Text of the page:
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4th December 1936
Page 53
Page 54
Page 53, 4th December 1936 — OPINIONS and QUERIES
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[49381 I was greatly surprised that an article such as " Fiddling While Rome Burns" (issue October 23) should have come from the pen of Captain E. H. B. Palmer. It is, in my opinion, an unjustifiable attack on two associations which have and are performing meritorious work for the industry. The trouble does not lie with the associations, but with operators inside and outside their ranks on whose ears the plea for unity and support is wasted and who continually place individual interests before all others.

My own concern has been a member, of an association for years, and the service and help which we have received from time to time have amply justified the payment of our subscriptions. The road-transport industry is noted for its hard-headed, shrewd business men and the thousands of operators who are members of associations are ample 'testimony as to the value of membership. When the merger eventually takes places we can expect, and will no doubt receive, better service than ever, and may the final arrangements be effected with all speed.

Sheffield. OPERATOR.


14939] The crisis for road-transport is over, it has survived its baptism of fire, and although much remains to be done before it can assume its rightful place among the great industries of this country, the turn of the road has been reached and operators can now look to the future with a greater measure of equanimity.

For months past operators have been warned that the road-rail battle is just beginning ; " the A-licence struggle will be the testing time for road transport," " do not be lulled into a false sense of security," are phrases which have been drummed into operators heads, and not without justification. Since the inception of the traffic Acts the railways have been as busy as bees preparing ammunition with which to devastate the lines of road transport, the money which has been spent by them in preparing their case against the renewal of the Bouts-Tillotson licence application must have been stupendous, and what have they achieved? Very little. Bouts-Tillotson have lost liCences for 11 vehicles with an aggregate weight of 55 tons, and, mark you, vehicles which have not been used since the latter part of 1935.

No reasonable person can quarrel with the Licensing

Authority's view that this constitutes reliable evidence that the vehicles were no longer required, especially in view of the fact that 1935 saw a general increase in trade, and advantage was not taken by the applicants of Regulation 15 of the Goods Vehicles (Licences and Prohibitions) Regulations, 1930, which enables a licensee to obtain temporary licences for vehiclesto replace those under repair.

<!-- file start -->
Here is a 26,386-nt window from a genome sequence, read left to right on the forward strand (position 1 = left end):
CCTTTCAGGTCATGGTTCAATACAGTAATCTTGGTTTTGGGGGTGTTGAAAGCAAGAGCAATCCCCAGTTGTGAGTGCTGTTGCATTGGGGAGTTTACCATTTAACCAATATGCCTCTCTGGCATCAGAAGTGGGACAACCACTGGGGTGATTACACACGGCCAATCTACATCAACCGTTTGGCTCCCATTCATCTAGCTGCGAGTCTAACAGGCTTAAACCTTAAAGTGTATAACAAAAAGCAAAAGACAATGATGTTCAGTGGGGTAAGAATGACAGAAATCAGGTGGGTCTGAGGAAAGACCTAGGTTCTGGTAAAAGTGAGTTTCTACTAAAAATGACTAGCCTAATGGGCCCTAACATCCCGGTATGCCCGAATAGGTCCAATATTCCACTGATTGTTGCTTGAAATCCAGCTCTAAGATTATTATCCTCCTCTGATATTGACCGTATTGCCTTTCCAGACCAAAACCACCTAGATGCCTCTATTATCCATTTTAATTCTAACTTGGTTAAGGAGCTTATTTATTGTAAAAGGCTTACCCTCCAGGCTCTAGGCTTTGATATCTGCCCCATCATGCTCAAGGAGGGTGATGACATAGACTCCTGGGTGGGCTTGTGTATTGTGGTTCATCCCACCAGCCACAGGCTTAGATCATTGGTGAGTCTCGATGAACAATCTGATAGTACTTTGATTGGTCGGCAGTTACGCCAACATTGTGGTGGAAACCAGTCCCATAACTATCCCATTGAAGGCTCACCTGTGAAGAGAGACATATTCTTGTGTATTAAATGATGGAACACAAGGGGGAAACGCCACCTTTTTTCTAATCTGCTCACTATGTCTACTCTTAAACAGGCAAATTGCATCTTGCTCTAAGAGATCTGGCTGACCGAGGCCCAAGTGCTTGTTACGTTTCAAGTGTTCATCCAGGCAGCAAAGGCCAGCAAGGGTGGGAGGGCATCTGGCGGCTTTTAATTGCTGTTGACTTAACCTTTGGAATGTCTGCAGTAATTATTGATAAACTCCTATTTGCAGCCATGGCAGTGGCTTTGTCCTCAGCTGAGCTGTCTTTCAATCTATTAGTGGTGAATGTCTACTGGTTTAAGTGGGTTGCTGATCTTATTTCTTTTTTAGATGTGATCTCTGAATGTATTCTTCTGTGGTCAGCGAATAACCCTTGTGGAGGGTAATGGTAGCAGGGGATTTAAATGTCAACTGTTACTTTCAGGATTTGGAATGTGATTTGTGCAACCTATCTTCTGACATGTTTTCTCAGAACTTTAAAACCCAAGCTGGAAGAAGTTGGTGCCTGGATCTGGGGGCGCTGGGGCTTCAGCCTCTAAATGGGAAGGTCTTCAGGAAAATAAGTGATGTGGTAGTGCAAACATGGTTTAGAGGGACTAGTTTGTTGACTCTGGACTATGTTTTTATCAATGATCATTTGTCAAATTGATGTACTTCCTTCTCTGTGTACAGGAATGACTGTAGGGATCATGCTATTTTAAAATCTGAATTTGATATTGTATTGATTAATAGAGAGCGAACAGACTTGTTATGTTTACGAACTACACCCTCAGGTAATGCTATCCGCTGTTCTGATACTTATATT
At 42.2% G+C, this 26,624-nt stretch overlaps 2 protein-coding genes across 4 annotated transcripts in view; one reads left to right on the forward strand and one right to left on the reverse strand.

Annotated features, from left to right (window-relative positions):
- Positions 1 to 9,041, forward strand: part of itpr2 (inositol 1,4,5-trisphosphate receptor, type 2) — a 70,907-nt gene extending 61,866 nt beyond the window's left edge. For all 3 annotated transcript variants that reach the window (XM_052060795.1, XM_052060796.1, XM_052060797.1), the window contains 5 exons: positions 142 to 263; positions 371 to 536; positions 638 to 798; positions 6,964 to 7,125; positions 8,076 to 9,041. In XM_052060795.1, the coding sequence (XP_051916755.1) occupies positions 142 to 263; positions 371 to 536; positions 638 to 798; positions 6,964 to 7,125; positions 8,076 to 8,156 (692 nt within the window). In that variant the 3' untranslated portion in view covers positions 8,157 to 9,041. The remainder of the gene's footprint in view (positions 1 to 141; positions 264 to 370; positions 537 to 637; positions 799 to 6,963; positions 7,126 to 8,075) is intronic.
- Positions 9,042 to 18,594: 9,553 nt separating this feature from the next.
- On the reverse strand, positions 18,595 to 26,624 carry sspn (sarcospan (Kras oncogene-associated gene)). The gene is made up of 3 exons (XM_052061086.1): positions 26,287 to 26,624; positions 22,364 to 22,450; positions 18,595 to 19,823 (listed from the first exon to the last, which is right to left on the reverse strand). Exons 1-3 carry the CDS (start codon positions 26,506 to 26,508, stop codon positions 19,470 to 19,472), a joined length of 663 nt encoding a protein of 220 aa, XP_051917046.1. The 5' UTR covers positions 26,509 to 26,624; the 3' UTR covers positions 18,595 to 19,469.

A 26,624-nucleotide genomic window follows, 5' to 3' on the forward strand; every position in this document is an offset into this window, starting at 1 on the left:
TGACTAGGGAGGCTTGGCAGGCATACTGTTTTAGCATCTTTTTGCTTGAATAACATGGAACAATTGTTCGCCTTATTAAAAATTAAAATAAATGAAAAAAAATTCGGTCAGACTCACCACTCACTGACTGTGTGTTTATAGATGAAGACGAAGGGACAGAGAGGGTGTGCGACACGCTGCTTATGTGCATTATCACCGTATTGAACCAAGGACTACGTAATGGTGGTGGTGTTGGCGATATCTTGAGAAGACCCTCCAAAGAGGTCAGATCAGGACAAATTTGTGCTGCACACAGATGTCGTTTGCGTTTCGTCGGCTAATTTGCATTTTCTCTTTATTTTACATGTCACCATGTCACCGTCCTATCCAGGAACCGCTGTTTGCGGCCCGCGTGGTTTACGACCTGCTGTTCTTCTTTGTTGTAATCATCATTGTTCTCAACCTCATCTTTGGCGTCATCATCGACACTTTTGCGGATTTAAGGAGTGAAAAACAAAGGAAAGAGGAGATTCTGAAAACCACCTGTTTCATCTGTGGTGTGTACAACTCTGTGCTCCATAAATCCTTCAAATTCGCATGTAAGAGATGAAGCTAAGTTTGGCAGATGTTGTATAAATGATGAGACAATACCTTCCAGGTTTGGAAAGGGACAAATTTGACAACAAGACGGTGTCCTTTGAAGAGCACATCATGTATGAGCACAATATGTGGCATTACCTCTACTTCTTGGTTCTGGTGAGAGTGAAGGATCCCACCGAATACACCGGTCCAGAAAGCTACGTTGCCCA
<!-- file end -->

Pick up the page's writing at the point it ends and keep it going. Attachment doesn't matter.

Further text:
I consider that A.D.J. in his recent article exaggerated when he stated that hundreds of operators were quite prepared and even expected long-distance transport by road to be shattered at a blow, but a considerable number certainly expected that much more drastic steps would be taken by the Licensing Authority, and possibly such steps could have been taken without his decision being effectively challenged. In this respect his decision was certainly a victory for road transport: the only vehicles which have been removed from the licence are those which evidence (the applicants' own) showed to be surplus to requirements.

The Road and Rail Traffic Act has ameliorated and is likely further to reduce unfair competition, and the idea that the decision in the Bouts-Tillotson case would be welcomed by the railways is ridiculous. An appeal has been lodged against the decision, the result of which remains to be seen, but I question whether the Minister of Transport can find any ground for upsetting such an equitable decision.

From time to time I have advocated what Mr. Gleeson-Robinson stated in his decision, when dealing with : (i) Proof of need before licensing additional tonnage, (ii) Certificate of Fitness Regulations, (iii) Drivers' hors, and (iv) Wages. This was briefly as follows :— " None of these factors has yet had time to exercise, save in a limited degree, its anticipated effect, and some of them have only had time to become operative to a small extent. It is to be anticipated that with time, and with improved methods of enforcement, they will collectively exercise in the future a greatly increased influence on the competition to which rail-transport has been subjected in the past," and, I might add, at the same time remove those internal troubles with which the industry is grappling to-day.

Mr. GIeeson-Robinson also made other important statements upon which Licensing Authorities in other areas will no doubt frame their decisions when considering A-licence renewals, the two most important being as follow :— (1) "The disadvantage of railways having to compete at higher rates for traffic subject to road competition could be removed by other means than by the refusal of licences."